Yesterday was Yom Kippur – the holiest day of the Jewish year. This is the day we atone for all of the sins of the previous year – formally as a community. This doesn’t mean that we only apologize or ask forgiveness one day per year – I feel like I spend half my life apologizing for something. But on this day we come together and collectively we ask for the forgiveness of family, friends, ourselves and of G-d so that we may go forth into the new year with a clean slate – not carrying the weight of our mistakes – and make a fresh start – a new beginning.
One of my biggest personal challenges is making time for wonder – in Hebrew the word is Niflaot. The idea of making time for wonder makes me laugh – as if you can set a time to begin receiving all the secrets of the universe. I used to be the kind of creative person who thought I had no control over inspiration, and at times it can be illusive, for sure. Yet, after reading and listening to some of the great creative voices throughout history I have come to recognize that making the time to receive the inspiration does create a mutual respect between the creative and the muse. I’m starting to think the same is true for wonder.
Before I had children I would wake-up and have my coffee outside almost daily. These days I usually gulp it down in the car racing to get to work while also putting on my make-up and making a mental to-do list for my day. I often get so caught in the weeds of the day to day that the only wonder I can muster is where I lost my marbles and should I even bother looking for them. There are so many beautiful and terrible things on this planet that deserve our wonder and awe. I’m as guilty as anyone of putting my head down and barreling through the day. The train never stops moving and sometimes jumping from car to car is all I can do. It never occurs to me to look out the window at the passing world. Sometimes catching the moments is just another thing I’m “supposed” to be doing and, well, screw you Universe this crap is hard and I don’t wanna (stomps foot, crosses arms and scowls)! Can’t I just watch Netflix and scroll Facebook?
The answer to that question is yes – of course you can. You CAN do lots of things and there is a time and place for those things. BUT – if there’s a time and place for those things might there also be a few minutes for wonder? And not the wonder over missing socks, incomplete homework, or the greatest wonder of them all “What’s for dinner?” Real wonder – awe at the magnificence of a perfectly written song, the way the sun shines differently in the beginning of fall, or why the women of the Hamer tribe in Ethiopia participate in bull-jumping rituals…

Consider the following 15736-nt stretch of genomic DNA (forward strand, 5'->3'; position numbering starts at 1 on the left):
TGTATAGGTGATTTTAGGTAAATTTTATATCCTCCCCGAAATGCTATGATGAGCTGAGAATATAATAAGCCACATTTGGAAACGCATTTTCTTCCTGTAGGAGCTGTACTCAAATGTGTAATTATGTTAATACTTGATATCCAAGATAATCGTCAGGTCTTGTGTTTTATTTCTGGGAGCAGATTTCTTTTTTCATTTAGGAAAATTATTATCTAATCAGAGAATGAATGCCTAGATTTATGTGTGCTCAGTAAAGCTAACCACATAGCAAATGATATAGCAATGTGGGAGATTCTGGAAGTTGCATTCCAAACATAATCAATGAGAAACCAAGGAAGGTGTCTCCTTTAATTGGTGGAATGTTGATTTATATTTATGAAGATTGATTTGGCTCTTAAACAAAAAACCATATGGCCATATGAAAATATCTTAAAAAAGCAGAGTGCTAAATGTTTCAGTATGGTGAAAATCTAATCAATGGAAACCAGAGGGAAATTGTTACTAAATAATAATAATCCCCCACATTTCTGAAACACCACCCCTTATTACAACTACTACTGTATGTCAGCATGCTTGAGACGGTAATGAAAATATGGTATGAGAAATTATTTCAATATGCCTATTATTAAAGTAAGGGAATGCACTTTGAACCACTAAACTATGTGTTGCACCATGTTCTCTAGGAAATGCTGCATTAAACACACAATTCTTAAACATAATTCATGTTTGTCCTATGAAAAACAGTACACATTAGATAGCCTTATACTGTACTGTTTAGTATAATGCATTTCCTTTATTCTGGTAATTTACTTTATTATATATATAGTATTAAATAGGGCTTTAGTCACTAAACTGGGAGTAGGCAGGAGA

There are many mistakes for which I atone – impatience, a short temper, overreacting, impatience, sloth, impulsiveness, impatience, gossip, ingratitude and impatience. But the disregard for wonder is likely the most egregious. Wonder says there is more – it is an acknowledgement of faith, science, art, nature, things that are bigger than me. Wonder connects me to you – us to the rest of us and to the whole wide universe. It is hope, compassion and understanding. Wonder is five minutes or an hour or whatever amount of time we can find thinking about the amazing, huge, WONDERful, world of which we are a part but at times may feel disconnected from.
So for me the Jewish year 5775 is the year of niflaot – wonder. Whether you are Jewish or any other religion or no religion at all – it is never too late to take a new approach, to apologize to your people, to acknowledge wrongs – to forgive yourself and ask forgiveness of others.
Much love, L’Shanah Tovah (Happy New Year), Until next time…